Dear Gentle Readers: Continuing in my efforts to celebrate all things Mansfield Park through 2014, I welcome today Tony Grant, of London Calling fame, who writes on the visit to Sotherton, that all-important metaphor-filled dramatic scene in the novel where character is revealed, plot points are suggested, sides are taken, and where Fanny, in her usual state of aloneness, observes it all – Tony’s emphasis is on the concept of “improving” the estate.
A Visit to Sotherton Court
Harlestone House, Northamptonshire, which has some of the elements of Sotherton. From Jane Austen Town and Country Style by Susan Watkins (Thames & Hudson, 1990) [from JASA website]
Eighteenth-century gardens were not merely intended to be pretty places for listening to birdsong and observing plants and trees. Of course you could do that if you wanted to but they were much more than that. The new landscaped gardens of the 18th century “improved” nature, reflected European landscape art of the time and were spiritual and emotional places. Jane Austen, by introducing the idea that her characters in Mansfield Park should visit Sotherton and provide suggestions for the “improvement” of the landscape, was creating a situation where individuals would be able to express their “taste,” and so reveal their inner characters. This scene in Mansfield Park is full of metaphors, which indeed an 18th century landscaped garden itself would embody. At Sotherton there is the ancient Tudor mansion, dark and sombre from the past; the ancient oak avenue, about which Fanny feels so concerned, and the wilderness.
Tom Bertram, who Miss Crawford found entertaining company, decides to take off for the races at B…… Nobody expects him to return for weeks so Maria Crawford prepares herself for a less lively time at the dining table at Mansfield Park. However, no sooner had Tom Bertram left the scene but Mr Rushworth, Maria Bertram’s betrothed, appears, just returned from his own travels to visit his friend, Smith, who has had his property Compton improved by an “improver.” Mr Rushworth’s head is full of thoughts for now improving his own estate at Sotherton. This was no light matter in the 18th century. The process involved the revealing of a person’s “taste.” The concept of acquiring taste in the 18th century was a serious matter. Young men from wealthy and aristocratic families travelled Europe on what was termed the Grand Tour to finish their education and to acquire “taste” by visiting the art galleries of Europe and visiting the houses and homes of the European aristocracy to observe all the new concepts in architecture and landscape design. The wealthy employed architects and landscape gardeners to turn their estates into examples of “taste” for them.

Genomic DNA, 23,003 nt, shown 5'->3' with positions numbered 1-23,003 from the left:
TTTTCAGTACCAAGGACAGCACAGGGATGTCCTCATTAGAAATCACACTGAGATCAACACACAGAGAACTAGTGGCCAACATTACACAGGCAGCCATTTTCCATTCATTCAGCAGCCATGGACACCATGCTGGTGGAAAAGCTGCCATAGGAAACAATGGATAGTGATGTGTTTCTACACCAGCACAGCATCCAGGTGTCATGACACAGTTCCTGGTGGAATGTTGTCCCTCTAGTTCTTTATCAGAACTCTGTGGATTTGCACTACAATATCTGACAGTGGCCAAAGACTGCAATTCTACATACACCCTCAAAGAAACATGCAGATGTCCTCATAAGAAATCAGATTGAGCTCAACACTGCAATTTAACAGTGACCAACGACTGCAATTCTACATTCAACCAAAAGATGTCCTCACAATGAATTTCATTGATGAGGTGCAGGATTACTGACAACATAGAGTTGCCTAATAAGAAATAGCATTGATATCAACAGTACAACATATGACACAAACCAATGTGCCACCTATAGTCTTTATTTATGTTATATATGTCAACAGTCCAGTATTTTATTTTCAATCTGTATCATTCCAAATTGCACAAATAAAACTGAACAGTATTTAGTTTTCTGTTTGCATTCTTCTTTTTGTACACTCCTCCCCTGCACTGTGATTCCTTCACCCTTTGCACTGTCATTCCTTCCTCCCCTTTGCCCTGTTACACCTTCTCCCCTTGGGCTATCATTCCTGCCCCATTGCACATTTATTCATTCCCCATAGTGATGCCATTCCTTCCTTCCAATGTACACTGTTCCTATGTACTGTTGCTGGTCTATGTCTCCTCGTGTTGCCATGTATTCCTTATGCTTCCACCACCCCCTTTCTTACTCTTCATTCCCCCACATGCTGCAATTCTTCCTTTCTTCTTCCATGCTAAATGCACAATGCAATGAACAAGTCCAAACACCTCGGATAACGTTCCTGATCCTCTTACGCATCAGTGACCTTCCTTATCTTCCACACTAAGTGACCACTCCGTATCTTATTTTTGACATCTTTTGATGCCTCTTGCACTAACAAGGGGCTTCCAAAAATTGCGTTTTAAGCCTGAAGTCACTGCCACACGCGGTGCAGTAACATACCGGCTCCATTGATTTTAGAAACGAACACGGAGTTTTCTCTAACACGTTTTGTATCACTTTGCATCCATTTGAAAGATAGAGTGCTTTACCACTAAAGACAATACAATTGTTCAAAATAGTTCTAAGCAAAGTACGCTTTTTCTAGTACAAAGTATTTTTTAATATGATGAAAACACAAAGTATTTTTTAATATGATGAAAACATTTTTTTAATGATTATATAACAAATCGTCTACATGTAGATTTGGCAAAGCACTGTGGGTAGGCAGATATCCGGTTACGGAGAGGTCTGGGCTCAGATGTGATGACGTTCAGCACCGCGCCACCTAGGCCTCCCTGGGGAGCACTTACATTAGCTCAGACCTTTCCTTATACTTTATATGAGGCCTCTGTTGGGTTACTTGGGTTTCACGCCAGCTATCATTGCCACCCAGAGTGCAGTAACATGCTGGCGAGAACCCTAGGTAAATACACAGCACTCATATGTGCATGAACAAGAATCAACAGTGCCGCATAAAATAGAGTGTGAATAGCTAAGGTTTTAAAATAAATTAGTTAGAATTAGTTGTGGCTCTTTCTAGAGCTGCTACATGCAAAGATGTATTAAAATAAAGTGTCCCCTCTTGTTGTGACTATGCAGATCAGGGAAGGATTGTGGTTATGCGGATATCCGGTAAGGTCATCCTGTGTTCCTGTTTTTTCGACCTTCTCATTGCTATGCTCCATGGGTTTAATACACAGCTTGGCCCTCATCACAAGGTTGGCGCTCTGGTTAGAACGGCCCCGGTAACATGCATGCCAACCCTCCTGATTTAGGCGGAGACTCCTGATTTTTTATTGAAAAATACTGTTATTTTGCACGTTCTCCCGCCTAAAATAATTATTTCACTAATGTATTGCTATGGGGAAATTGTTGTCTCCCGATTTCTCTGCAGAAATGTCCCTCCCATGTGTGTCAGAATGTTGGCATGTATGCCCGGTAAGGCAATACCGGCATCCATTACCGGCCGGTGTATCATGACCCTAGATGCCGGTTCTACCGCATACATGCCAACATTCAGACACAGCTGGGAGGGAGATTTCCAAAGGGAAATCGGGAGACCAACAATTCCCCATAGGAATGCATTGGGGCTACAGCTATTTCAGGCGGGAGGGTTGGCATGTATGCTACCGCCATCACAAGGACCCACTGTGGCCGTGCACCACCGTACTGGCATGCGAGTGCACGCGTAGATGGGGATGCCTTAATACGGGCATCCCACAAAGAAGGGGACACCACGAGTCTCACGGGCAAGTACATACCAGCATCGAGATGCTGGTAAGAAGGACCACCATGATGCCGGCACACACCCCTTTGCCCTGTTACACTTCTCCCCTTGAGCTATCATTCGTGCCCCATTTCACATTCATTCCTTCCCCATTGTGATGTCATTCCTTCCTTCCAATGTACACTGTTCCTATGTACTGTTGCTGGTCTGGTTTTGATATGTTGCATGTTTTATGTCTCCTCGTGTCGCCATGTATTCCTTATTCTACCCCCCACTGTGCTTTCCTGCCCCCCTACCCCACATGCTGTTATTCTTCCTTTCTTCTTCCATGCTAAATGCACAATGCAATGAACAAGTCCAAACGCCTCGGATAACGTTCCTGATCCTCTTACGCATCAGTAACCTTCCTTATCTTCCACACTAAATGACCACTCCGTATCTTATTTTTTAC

In the mid-18th century the social commentator George Coleman decried the great fashion of his time:
“Taste is at present the darling idol of the polite world…The fine ladies and gentlemen dress with Taste; the architects, whether Gothic or Chinese, build with Taste; the painters paint with Taste; critics read with Taste; and in short, fiddlers, players, singers, dancers, and mechanics themselves, are all the sons and daughters of Taste. Yet in this amazing super-abundancy of Taste, few can say what it really is, or what the word itself signifies.”
In Mansfield Park, it seems everybody is asked their opinion. Mr Rushworth is the only one who apparently doesn’t have a clue.
“I must try to do something with it,” said Mr Rushworth, “but I do not know what. I hope I shall have some good friend to help me.”
This is a terrible admission in the 18th – early 19th century from one who is the owner of an estate, who is wealthy, and who has apparently had all the advantages.
Miss Bertram answers him with restrained disdain,
“Your best friend upon such an occasion, said Miss Bertram, calmly, “would be Mr Repton, I imagine.”
Mrs Norris provides her view,
“Such a place as Sotherton Court deserves every thing that taste and money can do….planting and improving.”
Lady Bertram puts her view, “…..a very pretty shrubbery.”
And even, shy, mouse-like Fanny Price confidently disagrees with Mr Rushworth when he suggests that an ancient oak avenue should be cut down…
“Cut down an avenue! What a pity. Does not it make you think of Cowper? ‘Ye fallen avenues once more I mourn your fate unmerited.’”
All that poor Mr Rushworth can say meekly is, “I think I shall have Repton.”
It seems as though Mr Rushworth cannot win and the whole discussion shows him to have inferior or no taste at all. A terrible handicap.